Life After Kuno

Readers who have been here for a while will know that my cat, Kuno, and I have had some difficult times since she moved into our new house last fall and that she left to go live with my parents a little while ago. I’m glad to say that it’s been for the best. 

Since moving back to the countryside and returning to life as an indoor/outdoor cat, Kuno’s chronic illness has gone into remission. She got a disease as a kitten; I think the vet said it was feline herpes, but it’s been nearly 8 years since that appointment, so my memory is rusty. It doesn’t affect her day to day, but when she gets stressed, it flares up and she gets respiratory infections. If her stress is alleviated or she adjusts to the change that stressed her out, the infection dissipates, and she recovers. If not…

Kuno was sick from November through June. Constantly. Her coughing spasms would almost knock her over sometimes, as she would lean further and further backwards, trying to clear her sinuses. Her eyes watered. Some days, she just looked tired. I took her to the vet at the beginning of it. I was worried because she had been ill for 14 days or so. They gave us pills and medicated treats to help her recover, but they didnt help. She stayed sick.

The two of us would watch the feral cats from the windows, Kuno’s tail swishing wildly in anger. I hoped that the house was airtight (smellproof), but knew it wasn’t. She could smell the cat colony, see them in her yard, yowl at them, but never interact with them. Never chase them away or claw at their faces. I was happy that she wasn’t spraying the house or defecating in the hallways. I bought her a pheromone diffuser. It helped, but it wasn’t enough.

And so, my cat lives with my parents now. Not with me. But she is the only cat for several acres, the only cat claiming territory. She can feel secure and rest well. And I… I just enjoy and mourn the silent days and empty house. She is doing better. No one is pulling down my curtains, breaking my posessions, or crying and scratching at 3 am. But no one is purring on the couch, coming over to see me, or calling when I enter the room. 

It’s bittersweet, but I will be ok.


Making the Call

I decided to take Kuno to the vet after all, and we scheduled it at a time that my husband could come along. Car rides are much easier with two people, because the driver can handle the road, and the passenger can hold and stroke the panicking cat. He drove, and I tried to comfort Kuno as she yowled and shifted and turned and tried to climb on the dash and so on.

Those scared, overstimulated little meows are so hard for me to listen to. I hate doing things that put her in that state of mind, but sometimes, it is necessary. At least this was better than our 4 hour drives- like the one where my car wasn’t fully secured, and she escaped into the snow, and I had to pull over and chase my terrified cat through a graveyard while we were still 2 hours from home. That was awful.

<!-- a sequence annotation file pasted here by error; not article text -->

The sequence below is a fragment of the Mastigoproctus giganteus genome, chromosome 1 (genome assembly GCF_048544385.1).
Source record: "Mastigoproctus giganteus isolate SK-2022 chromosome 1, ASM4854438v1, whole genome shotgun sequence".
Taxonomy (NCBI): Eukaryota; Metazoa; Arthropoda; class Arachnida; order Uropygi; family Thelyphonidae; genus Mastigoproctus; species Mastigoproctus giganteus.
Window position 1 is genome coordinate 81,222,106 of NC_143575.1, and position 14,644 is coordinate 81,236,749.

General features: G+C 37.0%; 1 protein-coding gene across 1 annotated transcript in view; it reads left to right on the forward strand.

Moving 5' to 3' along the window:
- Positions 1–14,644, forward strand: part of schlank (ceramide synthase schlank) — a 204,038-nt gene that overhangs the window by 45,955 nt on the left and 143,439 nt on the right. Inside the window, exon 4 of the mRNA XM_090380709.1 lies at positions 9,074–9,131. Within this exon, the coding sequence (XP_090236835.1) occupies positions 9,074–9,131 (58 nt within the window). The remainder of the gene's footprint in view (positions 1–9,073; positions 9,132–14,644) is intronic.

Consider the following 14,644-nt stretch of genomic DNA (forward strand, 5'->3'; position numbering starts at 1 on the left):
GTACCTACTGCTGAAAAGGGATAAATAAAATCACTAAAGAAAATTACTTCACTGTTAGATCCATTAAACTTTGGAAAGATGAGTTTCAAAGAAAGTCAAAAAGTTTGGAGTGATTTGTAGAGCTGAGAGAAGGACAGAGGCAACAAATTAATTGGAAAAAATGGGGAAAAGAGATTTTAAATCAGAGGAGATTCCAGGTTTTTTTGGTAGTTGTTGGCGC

Anyway, we just went to the vet a bit ago, and things went… well, normally. She was scared in the car, with a rushing pulse, diluted eyes, panting, and those yowling cries. We got inside and she was cautious about the environment and everything, but calmer than before. Nervous for the first few minutes of the appointment, and then golden for the rest of it. Scared on the drive back, frantic to get out of the car, and very happy to be back in the house. So overall, that’s a win.

I learned somethings too: Kuno has herpes, which is a chronic infection for cats. Once infected, the cat carries the virus for the rest of its life, and stressful changes in the environment cause flare ups. These flare ups are the respiratory infections that I’ve seen her fighting throughout her life, from the very first day we had her. It seems very likely that her whole feral colony was infected with the disease at once, and now, even 7 years later, Kuno still struggles against her disease.

This has been the most severe infection I’ve seen her with so far, but she’s got a bit of medicine now to back her immune system up and keep the viral load down, so hopefully, things will turn around. 

Hang in there, pretty kitty. I love you more than you know.

Watching Her Suffer

Kuno is sick right now. She has been sniffling and coughing for a few weeks, and I hate it so much. If she was any other cat, I would just scoop her into her case and tote her to the vet, but I don’t know if it’s worth it to make her suffer through the long car ride, the vet visit, and the second long car ride. (In case you didn’t know, I wrote earlier about Kuno’s intense fear of cars and the injuries she inflicts on herself while trying to escape from cat carriers.)

I’ve done a bit of research and found that respiratory infections are more serious in cats than they are in humans. For humans, colds are relatively common and may simply be a part of life, while many mild feline ailments actually manifest as digestive troubles or skin problems.

I have been going back and forth about whether or not I am a bad owner. Is it worse to give her two panic attacks in a single day or to let her body fight this infection alone? If I do take her to the vet, those panic attacks ware likely to weaken her immune system further (just like stress affects humans), but she has been so sick lately.

Being responsible for the wellbeing of someone else is hard, especially when I can’t communicate with her. I wish I could explain the car rides or ask her if she feels more or less energetic than she did yesterday. Instead, I just have to watch her symptoms, monitor her eating and digestion, and make my best guess.